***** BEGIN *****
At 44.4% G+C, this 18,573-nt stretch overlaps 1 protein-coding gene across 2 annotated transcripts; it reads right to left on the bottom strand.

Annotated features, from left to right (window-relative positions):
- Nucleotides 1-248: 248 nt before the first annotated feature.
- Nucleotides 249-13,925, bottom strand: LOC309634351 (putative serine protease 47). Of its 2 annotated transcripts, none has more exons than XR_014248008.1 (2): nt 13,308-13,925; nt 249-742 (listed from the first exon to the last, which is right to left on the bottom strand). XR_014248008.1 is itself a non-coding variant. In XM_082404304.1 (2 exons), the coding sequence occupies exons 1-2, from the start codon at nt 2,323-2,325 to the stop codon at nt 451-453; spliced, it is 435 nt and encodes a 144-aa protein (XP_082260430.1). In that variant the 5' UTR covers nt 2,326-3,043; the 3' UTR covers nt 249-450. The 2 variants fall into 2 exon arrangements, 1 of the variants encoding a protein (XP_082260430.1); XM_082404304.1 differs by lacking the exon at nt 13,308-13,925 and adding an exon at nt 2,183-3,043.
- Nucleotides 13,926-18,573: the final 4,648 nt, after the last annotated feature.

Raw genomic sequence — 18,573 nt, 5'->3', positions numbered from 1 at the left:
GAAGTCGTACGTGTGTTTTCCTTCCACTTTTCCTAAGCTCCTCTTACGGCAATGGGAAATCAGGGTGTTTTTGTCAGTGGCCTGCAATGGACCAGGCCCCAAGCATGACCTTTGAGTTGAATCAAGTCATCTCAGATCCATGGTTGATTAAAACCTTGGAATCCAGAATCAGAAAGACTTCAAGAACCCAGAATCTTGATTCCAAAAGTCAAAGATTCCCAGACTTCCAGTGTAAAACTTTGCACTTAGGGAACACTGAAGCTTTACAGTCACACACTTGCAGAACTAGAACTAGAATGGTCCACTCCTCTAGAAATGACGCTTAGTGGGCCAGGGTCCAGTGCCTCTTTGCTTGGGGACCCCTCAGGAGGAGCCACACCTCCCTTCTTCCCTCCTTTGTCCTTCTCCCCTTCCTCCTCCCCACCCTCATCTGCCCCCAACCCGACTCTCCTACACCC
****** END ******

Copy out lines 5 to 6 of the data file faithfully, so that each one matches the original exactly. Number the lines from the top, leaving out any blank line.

- Nucleotides 13,926-18,573: the final 4,648 nt, after the last annotated feature.

Raw genomic sequence — 18,573 nt, 5'->3', positions numbered from 1 at the left: